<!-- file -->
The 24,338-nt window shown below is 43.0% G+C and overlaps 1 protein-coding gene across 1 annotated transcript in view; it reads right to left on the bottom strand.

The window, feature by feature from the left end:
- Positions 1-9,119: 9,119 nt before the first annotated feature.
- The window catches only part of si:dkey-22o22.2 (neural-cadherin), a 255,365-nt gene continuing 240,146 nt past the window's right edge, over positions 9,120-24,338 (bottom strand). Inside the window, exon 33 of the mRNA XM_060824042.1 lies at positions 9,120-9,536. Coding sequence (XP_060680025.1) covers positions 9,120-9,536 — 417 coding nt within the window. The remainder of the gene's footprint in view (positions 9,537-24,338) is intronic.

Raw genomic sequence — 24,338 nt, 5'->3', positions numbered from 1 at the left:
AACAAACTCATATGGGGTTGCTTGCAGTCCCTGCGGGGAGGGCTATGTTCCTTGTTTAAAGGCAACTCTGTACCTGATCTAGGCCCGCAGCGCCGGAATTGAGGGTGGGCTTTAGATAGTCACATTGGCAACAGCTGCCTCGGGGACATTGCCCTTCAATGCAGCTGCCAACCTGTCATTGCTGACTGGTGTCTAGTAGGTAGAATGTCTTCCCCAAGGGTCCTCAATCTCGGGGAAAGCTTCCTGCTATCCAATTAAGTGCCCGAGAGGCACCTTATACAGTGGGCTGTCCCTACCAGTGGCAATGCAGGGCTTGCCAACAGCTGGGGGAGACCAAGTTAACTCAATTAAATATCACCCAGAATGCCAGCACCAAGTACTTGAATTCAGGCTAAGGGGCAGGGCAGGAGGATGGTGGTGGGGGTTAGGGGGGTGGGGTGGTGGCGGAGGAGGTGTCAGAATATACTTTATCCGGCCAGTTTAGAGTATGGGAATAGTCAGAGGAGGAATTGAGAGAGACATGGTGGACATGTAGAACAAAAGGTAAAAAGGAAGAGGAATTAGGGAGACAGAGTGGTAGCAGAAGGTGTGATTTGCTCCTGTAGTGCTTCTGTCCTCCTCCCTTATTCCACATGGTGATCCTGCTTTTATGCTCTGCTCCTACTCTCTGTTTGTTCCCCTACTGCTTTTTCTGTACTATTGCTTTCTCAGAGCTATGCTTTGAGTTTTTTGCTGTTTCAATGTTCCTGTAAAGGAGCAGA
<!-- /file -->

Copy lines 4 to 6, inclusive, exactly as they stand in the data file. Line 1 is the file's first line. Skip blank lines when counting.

- The window catches only part of si:dkey-22o22.2 (neural-cadherin), a 255,365-nt gene continuing 240,146 nt past the window's right edge, over positions 9,120-24,338 (bottom strand). Inside the window, exon 33 of the mRNA XM_060824042.1 lies at positions 9,120-9,536. Coding sequence (XP_060680025.1) covers positions 9,120-9,536 — 417 coding nt within the window. The remainder of the gene's footprint in view (positions 9,537-24,338) is intronic.

Raw genomic sequence — 24,338 nt, 5'->3', positions numbered from 1 at the left:
AACAAACTCATATGGGGTTGCTTGCAGTCCCTGCGGGGAGGGCTATGTTCCTTGTTTAAAGGCAACTCTGTACCTGATCTAGGCCCGCAGCGCCGGAATTGAGGGTGGGCTTTAGATAGTCACATTGGCAACAGCTGCCTCGGGGACATTGCCCTTCAATGCAGCTGCCAACCTGTCATTGCTGACTGGTGTCTAGTAGGTAGAATGTCTTCCCCAAGGGTCCTCAATCTCGGGGAAAGCTTCCTGCTATCCAATTAAGTGCCCGAGAGGCACCTTATACAGTGGGCTGTCCCTACCAGTGGCAATGCAGGGCTTGCCAACAGCTGGGGGAGACCAAGTTAACTCAATTAAATATCACCCAGAATGCCAGCACCAAGTACTTGAATTCAGGCTAAGGGGCAGGGCAGGAGGATGGTGGTGGGGGTTAGGGGGGTGGGGTGGTGGCGGAGGAGGTGTCAGAATATACTTTATCCGGCCAGTTTAGAGTATGGGAATAGTCAGAGGAGGAATTGAGAGAGACATGGTGGACATGTAGAACAAAAGGTAAAAAGGAAGAGGAATTAGGGAGACAGAGTGGTAGCAGAAGGTGTGATTTGCTCCTGTAGTGCTTCTGTCCTCCTCCCTTATTCCACATGGTGATCCTGCTTTTATGCTCTGCTCCTACTCTCTGTTTGTTCCCCTACTGCTTTTTCTGTACTATTGCTTTCTCAGAGCTATGCTTTGAGTTTTTTGCTGTTTCAATGTTCCTGTAAAGGAGCAGA